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Sunday, 16 October 2011
A teenager once more
They finally woke me up at 1045 (a touch under 12 hours asleep) so that we'd have some chance of doing things today. I have many ideas including the beach and Tunnel park to have one last go on the trains before they pack up for the winter. I hope we haven't missed their last run of the season.
I took Jof to Sainsbury's so that we'd buy the right stuff this time; thus it was £40 more than usual.
Once we'd had lunch I hopped on my bike and cycled to Tunnel park with him running alongside and Jof following on behind on Shank's pony. When we got there we saw the trains were running apart from a red one that had broken down and was getting early retirement. It sat on the sidings hissing sadly to itself but we didn't care as we got on an electric one. The control panel was so simple and devoid of NASA-style complexity I bet I could have driven it. Once we'd finished our circuits I went into the climbing park proper while he retraced our footsteps using a trail of rice we had left earlier to find Jof, who appeared to have got lost on the half-mile journey. She was sitting on a garden wall on the main road with an old dear. This extremely elderly and highly confused barking biddy had locked herself out of her house: a neighbour confirmed that although the old bat was battier than a cricket conference in a belfry, she did indeed live at the house and may well have done so since the 17th century. Bud knew exactly what to do and ran back to collect me.
The Father/son Avenging Rescue Team arrived in a puff of magic purple smoke, at about the same time as the nice policeman that Jof had phoned earlier. The copper tried the door but without breaking it or calling out an expensive locksmith it wasn't going to happen. This was our chance. We shared our plan with the Grateful Gumshoe. Having got the official nod from the Old Bill to perform some B&E like in the good old days we nipped round the corner and climbed up the 8 foot wall, over the flat roof at the back of the bank and we dropped silently and stealthily into her garden, crushing forever a fossilized poppy, a deceased hydrangea and the hopes and dreams of many large spiders whose webs stretched across the path at face height. We surveyed (with our professional rescuing eyes) the back of the house with its high, closed windows with no approaching handholds. With eyes bright we eyed up the skylight. Then we marched directly in through the back door which the Gargling Granny had left unlocked. There was a distinct aroma of wee and one of those special toilets that is also a piece of furniture. The Dazzled Rozzer and the Frazzled Crone were highly surprised that we had breached the domestic defences in so few minutes and we left them to make tea for each other and for the Fuzz to file reports to be assessed by the social, no doubt. Flags unfurled, we returned victorious to the field of trains. I did not get a Rescue Team badge but I deserved one.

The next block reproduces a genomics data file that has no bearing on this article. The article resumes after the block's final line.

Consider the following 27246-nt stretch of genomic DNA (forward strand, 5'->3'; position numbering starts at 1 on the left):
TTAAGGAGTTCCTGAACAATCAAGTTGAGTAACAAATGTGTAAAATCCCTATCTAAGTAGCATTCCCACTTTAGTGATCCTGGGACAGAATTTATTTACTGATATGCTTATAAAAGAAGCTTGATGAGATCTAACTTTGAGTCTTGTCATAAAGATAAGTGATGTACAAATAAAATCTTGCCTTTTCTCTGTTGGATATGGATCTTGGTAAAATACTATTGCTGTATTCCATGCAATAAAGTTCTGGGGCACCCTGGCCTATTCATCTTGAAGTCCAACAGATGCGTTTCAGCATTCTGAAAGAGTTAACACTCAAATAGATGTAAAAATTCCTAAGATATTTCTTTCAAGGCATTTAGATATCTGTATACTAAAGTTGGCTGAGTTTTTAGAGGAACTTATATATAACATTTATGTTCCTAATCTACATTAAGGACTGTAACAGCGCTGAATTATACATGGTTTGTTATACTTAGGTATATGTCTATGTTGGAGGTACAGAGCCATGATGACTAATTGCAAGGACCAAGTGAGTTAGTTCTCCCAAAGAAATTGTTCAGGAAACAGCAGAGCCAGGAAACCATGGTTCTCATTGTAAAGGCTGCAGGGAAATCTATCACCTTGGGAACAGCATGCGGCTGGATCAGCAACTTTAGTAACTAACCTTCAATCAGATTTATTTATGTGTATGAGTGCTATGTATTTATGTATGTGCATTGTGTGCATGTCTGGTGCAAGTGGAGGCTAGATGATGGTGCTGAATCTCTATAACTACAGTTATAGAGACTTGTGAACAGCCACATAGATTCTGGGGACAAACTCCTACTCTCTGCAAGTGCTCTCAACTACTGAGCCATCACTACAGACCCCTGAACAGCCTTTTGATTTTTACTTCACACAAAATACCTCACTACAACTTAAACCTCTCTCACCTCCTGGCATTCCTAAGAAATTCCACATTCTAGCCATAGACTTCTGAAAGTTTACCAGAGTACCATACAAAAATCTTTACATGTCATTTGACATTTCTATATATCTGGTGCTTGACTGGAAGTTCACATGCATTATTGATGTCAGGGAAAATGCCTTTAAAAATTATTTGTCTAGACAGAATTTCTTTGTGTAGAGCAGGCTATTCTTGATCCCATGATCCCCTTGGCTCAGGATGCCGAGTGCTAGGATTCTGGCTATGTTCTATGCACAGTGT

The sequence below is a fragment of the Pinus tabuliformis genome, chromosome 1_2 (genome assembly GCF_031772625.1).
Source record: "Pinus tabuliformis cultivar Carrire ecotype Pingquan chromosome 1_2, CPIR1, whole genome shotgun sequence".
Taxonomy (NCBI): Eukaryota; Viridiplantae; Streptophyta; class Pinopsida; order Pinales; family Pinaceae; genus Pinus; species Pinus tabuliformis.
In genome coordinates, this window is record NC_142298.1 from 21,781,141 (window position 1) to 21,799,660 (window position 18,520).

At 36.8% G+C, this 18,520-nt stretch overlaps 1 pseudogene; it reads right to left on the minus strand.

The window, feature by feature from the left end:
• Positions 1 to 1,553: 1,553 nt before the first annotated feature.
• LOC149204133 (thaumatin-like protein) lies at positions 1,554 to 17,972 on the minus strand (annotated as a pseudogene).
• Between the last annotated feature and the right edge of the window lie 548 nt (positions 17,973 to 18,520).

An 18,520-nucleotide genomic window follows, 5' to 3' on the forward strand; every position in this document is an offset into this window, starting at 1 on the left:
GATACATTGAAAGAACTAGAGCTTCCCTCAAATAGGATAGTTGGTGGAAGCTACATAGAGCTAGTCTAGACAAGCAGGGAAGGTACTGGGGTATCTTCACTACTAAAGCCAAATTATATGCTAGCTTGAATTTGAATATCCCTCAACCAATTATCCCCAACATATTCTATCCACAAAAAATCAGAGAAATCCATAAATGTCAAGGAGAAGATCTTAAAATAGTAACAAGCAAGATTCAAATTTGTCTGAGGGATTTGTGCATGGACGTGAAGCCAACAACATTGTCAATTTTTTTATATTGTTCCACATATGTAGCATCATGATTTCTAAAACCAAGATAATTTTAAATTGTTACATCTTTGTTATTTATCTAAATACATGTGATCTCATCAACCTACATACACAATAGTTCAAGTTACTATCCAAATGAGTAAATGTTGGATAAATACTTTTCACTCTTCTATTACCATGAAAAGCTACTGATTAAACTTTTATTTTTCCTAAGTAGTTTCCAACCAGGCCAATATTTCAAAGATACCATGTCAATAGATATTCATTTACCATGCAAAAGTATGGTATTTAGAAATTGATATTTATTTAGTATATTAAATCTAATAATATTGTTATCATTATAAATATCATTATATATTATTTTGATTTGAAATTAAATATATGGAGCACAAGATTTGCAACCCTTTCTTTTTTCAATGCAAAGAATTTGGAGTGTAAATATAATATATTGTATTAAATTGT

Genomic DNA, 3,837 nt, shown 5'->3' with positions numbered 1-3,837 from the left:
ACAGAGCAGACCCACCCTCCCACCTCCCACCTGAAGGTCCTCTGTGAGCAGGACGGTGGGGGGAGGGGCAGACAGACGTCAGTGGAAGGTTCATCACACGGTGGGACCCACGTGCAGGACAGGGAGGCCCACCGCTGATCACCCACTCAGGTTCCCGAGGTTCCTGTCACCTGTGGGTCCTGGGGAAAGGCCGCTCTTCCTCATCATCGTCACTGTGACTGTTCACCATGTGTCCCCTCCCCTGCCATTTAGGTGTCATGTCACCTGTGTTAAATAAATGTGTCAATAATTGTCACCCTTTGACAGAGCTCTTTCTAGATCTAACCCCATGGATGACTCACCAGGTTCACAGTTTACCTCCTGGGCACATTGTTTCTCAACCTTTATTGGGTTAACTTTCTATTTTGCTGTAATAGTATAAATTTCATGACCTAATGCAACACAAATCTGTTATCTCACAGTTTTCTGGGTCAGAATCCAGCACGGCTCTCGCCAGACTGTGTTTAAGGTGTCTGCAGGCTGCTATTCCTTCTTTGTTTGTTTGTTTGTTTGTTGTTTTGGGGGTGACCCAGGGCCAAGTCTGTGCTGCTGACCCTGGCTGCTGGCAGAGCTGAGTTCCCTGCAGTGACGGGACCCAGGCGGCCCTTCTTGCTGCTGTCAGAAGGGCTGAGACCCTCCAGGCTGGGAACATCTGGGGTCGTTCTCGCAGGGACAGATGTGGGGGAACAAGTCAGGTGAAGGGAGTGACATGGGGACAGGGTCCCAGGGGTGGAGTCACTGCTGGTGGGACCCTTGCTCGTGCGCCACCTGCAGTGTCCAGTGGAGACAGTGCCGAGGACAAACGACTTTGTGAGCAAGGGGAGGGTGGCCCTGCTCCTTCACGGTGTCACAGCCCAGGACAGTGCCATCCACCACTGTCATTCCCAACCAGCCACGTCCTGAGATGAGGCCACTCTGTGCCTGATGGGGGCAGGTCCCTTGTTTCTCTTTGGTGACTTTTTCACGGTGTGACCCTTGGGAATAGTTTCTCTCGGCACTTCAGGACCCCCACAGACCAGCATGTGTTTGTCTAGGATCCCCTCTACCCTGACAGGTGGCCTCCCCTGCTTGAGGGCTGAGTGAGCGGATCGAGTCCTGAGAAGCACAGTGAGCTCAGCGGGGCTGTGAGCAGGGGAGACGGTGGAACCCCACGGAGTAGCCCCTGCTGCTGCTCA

Jof and I went on the green train. It broke down at Bermuda Corner and all the flat-capped train geeks rushed over to offer their jibes and condolences to the hapless driver. It broke down again at the other end behind the bushes, and for this added insult, we were offered a free ride on the yellow train to make up for it, which was silly as it was a much more interesting circuit. Ben arrived so took Jof's place for the freebie. The yellow train powered its lemony way to the far end of the track where it, too, broke down. Cue a convergence of enraged train geeks with flat caps of all colours (as long as it's beige). In the end we limped home being shunted by the boring yet reliable electric train behind us. Best day on the trains I've ever had. Next week is the last week of trains as they go into hibernation so make sure you don't miss it.